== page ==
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Starting a Home Yoga Practice

Guest Author - Terri Johansen

There can be many ways that you have come to yoga: classes, books, DVDs, etc. But however you got here you are going to eventually want to start a home yoga practice. Sounds easy enough but even as a Yoga Instructor of over a decade, I still find times when my mind goes blank. That’s when I always turn to my tried and true practices that I keep on hand.

When you are setting up a home yoga practice there are two basic areas of structure. The first is practicality and reasoning. Such as what are the guidelines where do I start? What poses do I do? The other area is the inner yoga. How does it make you feel, how can you get the most benefits, is this a good fit for you. Here are some tips I hope will make both areas easier for you.

Home Practice Structure

•Pick your spot. Find a place in your home with enough room to do the poses that is clean and quiet.
•Unplug, yes literally. Turn off the computer, phone, cell phone, TV, and anything else that may disturb you.
•Make it a habit. Really, pick a time of day that you will do your practice daily and make it a priority. Sometimes it won’t be possible but when it is you are more likely to stick with your practice. It’s up to you whether you want yoga as a regular part of your life and if you do it’s up to you to make it happen.
•Be prepared for the inner critic. The critic will tell you that you need to practice every day for 90 minutes and your overwhelmed even before you begin. Try for 5-20 minutes a day; do one or two poses; start with what you know, don’t place too many expectations on yourself. It’s better to do 10 minutes a day than to do 120 minutes just one day a week.
•In your own home you are free to practice however and whatever you feel. Write your own sequence and keep it simple. But be sure that you include beginning and ending rituals. These are not elaborate; try a few minutes of breathing before you start and Savasana at the end.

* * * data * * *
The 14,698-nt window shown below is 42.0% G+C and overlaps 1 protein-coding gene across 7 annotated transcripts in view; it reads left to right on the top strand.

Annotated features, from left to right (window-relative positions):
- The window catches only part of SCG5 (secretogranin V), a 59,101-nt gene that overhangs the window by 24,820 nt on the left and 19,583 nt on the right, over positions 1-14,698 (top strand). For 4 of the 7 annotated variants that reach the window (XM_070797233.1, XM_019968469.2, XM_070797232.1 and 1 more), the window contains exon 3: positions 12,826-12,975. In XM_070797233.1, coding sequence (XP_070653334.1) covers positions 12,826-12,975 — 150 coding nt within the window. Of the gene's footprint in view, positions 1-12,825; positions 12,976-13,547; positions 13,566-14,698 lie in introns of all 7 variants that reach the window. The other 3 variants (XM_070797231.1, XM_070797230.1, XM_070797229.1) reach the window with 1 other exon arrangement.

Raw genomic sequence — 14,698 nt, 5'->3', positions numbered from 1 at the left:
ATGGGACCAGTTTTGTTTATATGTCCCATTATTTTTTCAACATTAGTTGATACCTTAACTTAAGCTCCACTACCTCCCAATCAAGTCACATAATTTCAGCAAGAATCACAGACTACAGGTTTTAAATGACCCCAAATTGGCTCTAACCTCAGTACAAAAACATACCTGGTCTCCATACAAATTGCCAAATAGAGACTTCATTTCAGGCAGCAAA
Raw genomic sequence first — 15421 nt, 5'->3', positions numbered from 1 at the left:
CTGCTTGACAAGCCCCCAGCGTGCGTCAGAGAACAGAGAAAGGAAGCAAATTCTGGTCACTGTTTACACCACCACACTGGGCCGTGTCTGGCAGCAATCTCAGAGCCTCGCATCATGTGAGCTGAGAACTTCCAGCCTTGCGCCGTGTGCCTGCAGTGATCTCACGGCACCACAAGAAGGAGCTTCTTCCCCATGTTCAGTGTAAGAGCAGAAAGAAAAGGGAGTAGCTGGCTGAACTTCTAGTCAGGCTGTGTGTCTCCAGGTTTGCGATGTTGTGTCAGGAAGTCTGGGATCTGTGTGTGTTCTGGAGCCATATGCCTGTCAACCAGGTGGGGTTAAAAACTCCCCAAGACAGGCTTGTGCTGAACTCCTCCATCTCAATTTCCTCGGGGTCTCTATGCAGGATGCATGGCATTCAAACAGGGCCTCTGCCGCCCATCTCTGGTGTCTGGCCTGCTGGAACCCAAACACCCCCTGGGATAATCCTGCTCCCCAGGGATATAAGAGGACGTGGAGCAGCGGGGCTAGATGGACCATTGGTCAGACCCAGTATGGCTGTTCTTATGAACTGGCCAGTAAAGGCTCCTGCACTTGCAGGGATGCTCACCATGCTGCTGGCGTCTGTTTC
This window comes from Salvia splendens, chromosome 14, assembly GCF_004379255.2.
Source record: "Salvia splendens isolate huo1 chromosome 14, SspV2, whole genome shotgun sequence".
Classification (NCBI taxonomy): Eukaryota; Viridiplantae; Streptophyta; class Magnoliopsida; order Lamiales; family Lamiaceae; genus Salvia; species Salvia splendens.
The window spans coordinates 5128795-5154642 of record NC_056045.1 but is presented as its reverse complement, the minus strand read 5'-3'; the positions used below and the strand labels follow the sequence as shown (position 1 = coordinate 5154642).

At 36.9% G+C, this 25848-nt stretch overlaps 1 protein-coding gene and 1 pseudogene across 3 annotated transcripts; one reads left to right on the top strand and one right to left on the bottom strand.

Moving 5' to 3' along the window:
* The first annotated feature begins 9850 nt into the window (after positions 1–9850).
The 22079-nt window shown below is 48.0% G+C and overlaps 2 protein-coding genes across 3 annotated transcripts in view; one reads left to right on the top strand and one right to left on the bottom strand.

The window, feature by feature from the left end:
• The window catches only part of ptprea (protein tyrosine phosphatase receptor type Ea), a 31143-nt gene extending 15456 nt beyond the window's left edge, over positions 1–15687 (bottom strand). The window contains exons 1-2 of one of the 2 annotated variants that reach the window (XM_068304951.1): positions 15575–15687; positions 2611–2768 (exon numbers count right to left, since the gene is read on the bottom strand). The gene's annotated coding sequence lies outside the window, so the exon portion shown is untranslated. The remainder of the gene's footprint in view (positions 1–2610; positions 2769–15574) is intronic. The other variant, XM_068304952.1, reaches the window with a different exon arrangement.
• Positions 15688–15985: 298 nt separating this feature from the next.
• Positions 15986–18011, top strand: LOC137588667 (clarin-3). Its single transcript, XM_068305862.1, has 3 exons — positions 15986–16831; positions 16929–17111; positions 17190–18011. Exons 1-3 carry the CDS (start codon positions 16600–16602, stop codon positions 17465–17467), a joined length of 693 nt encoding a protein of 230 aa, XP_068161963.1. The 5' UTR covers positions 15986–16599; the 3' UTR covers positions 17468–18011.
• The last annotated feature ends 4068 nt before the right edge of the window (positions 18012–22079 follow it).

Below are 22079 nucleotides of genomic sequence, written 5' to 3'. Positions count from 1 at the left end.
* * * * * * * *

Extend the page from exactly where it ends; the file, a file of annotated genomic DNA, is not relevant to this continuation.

•It is good to have a plan, even if you don’t stick to it. Your back up is to have a few reasonable sequences on hand; have a DVD that you like; open a book with some comfortable poses. You just don’t want to waste your yoga time trying to come up with what to do.
•Choose poses you like, don’t chastise yourself if you’re not perfect, and if you really want to watch the morning news to get you started on your mat then just do it.

Inner Revelations from a Home Practice

•You may think that working on the same poses each day isn’t proper. You will come to the point when you are ready to change but for now start within your own limits. What you will discover is that over time your boundaries expand and the poses you have been practicing are more complete and gratifying.
•You will begin to listen to the voice within your head. Without a teacher to guide you it is important to become aware of how the pose feels and not just physically. Look to your practice to open your eyes to how your practice can be related to life. If you keep falling over in Headstand today you become frustrated. You’ll never be able to do the pose at this point. You must return to the beginning. Start with some soft breathing to relax and then try it again. More than likely you will be able to hold the pose. Relate this to life, such as being held up in traffic. It is what it is, so take this time to do some breathing practice.
•Practicing alone also makes you more present. You will become more in tune with your body and develop sequences that are challenging yet appropriate. As you move through the poses in harmony with your breath you are more attentive to each movement.
•Redefine yoga. That’s right taking a quiet walk can be yoga. Chopping vegetables can be yoga. I think you can see where I’m going with this. Anything you do and practice mindfulness can be your yoga.

As Mark Whitwell, an internationally known teacher from the “Heart of Yoga Association” tells us: “Doing yoga at home is profoundly different from doing it under the direction of someone else in class. When you’re doing someone else’s yoga, you’re not doing your own yoga. It’s a huge evolutionary step to learn how to practice for yourself.

Live well, practice yoga.

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Content copyright © 2015 by Terri Johansen. All rights reserved.
This content was written by Terri Johansen. If you wish to use this content in any manner, you need written permission. Contact Korie Beth Brown for details.


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